Highway deaths in Vermont are way down this year (so far)

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Deadly Highway 89 Crash

Vermont saw about half the number of motor vehicle fatalities through July 2019 compared to the average over previous years.

Thirteen people died in crashes between January 1 and July 31, 2019. In a typical year, the state sees 25 – 35 deaths during that seven-month period, said Vermont Transportation Secretary Joe Flynn.

“While the reduction in the fatality rate so far this year is worth noting, we must be mindful that thirteen people lost their lives,” Flynn said. “One fatality is one too many.”

The Agency of Transportation said possible reasons for the decrease in deaths include motorists making better decisions and more awareness of the dangers of distracted driving and driving under the influence.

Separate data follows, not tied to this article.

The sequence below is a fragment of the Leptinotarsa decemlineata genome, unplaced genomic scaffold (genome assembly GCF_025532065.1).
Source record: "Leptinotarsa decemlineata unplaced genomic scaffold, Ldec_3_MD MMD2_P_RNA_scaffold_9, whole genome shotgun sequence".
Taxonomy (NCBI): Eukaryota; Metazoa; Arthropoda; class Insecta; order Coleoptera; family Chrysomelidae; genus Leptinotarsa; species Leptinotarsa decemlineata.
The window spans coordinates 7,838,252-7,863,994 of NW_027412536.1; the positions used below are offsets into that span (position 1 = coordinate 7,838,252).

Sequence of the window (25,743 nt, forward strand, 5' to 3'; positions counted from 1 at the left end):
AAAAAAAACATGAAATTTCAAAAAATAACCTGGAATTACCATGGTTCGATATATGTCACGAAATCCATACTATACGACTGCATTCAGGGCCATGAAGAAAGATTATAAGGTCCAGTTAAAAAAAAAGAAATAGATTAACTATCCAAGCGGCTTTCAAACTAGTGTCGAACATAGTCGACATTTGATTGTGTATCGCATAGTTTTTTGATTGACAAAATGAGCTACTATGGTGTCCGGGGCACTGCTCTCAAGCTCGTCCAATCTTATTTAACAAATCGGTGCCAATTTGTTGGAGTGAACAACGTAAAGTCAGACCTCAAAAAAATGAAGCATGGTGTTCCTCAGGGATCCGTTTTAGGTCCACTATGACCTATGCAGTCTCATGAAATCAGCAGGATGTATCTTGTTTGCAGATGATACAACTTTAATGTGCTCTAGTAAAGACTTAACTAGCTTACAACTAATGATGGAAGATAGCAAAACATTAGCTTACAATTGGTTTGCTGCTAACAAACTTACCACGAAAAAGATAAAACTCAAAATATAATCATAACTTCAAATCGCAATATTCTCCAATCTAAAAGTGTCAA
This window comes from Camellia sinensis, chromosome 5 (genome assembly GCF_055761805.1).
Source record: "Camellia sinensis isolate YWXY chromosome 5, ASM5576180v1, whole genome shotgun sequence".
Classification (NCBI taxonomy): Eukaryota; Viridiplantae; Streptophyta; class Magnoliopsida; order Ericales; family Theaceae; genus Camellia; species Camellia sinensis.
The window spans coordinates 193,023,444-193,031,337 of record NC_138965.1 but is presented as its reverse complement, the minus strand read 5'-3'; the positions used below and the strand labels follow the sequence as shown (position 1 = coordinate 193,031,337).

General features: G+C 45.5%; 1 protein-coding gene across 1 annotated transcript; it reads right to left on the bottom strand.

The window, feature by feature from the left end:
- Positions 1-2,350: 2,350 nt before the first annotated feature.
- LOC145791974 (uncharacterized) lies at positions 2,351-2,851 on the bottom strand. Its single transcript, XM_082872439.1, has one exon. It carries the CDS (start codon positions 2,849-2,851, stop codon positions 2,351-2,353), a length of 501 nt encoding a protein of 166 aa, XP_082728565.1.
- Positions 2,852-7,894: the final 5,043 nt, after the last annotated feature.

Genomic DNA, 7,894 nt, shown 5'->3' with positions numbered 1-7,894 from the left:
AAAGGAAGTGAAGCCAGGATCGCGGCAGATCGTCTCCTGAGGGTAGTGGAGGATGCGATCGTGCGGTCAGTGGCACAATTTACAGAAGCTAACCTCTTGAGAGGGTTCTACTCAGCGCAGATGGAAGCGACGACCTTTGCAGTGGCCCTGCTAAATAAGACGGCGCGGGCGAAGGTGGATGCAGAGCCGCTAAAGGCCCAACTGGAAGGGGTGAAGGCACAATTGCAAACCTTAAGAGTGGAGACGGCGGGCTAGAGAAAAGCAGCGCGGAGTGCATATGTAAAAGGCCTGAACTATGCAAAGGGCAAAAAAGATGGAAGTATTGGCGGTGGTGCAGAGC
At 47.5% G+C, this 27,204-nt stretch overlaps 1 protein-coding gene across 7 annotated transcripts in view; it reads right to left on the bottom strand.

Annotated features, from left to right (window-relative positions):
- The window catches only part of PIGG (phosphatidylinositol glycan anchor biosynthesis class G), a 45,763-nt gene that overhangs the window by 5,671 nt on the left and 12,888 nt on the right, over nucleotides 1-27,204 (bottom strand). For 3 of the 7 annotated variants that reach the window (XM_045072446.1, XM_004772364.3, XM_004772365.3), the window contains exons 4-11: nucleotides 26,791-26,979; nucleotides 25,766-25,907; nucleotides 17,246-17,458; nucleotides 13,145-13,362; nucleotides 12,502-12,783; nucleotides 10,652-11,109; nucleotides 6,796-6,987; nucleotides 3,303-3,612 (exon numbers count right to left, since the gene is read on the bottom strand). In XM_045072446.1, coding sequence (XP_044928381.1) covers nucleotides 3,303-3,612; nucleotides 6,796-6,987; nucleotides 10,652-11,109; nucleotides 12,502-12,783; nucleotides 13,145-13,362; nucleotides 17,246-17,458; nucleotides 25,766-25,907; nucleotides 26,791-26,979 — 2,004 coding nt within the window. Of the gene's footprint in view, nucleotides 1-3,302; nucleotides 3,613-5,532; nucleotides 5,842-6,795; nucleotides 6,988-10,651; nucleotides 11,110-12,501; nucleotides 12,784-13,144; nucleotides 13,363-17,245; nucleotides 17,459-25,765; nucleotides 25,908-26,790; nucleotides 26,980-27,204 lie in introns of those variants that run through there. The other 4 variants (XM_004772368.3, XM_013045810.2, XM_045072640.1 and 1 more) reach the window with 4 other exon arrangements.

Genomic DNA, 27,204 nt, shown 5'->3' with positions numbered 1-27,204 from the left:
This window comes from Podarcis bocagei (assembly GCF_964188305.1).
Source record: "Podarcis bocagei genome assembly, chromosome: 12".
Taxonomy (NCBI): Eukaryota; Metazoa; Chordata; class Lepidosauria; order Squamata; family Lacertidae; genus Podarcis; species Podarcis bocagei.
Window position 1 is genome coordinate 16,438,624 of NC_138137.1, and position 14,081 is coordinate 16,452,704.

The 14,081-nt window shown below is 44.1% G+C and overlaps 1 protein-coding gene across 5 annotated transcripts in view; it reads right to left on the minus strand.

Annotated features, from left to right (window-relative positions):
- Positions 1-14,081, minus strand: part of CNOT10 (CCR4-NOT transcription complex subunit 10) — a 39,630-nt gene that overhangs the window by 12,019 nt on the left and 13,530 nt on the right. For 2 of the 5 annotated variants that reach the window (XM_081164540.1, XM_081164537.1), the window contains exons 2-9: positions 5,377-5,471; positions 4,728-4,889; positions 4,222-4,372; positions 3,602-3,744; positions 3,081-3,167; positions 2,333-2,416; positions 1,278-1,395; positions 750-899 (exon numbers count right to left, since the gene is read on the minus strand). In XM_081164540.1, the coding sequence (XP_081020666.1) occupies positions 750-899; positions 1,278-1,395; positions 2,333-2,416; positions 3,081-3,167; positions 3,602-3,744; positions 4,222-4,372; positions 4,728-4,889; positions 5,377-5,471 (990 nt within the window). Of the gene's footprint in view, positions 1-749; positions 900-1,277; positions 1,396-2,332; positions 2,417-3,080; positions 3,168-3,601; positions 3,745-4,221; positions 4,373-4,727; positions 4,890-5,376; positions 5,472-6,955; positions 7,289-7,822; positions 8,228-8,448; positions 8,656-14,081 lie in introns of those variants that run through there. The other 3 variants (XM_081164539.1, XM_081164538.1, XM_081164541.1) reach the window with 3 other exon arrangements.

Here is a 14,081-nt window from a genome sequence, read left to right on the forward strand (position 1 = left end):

Seat belt usage may also be a factor. According to the most recent data, 40 percent of the people who were killed so far this year weren’t wearing a seat belt.

Through July 2018, more than six in ten people killed were not belted in.

The overall decline in deaths is particularly sharp compared to 2016 and 2018, when 36 people were killed through July. In 2017, 31 people died over the seven-month period.

The agency reminds drivers that they can help lower the highway death by slowing down, putting phones away and not driving under the influence of drugs or alcohol.

Earlier this week, the New Hampshire Department of Highway Saefty reported that 58 traffic fatalities so far this year, a decrease of about 20 percent from this time last year.

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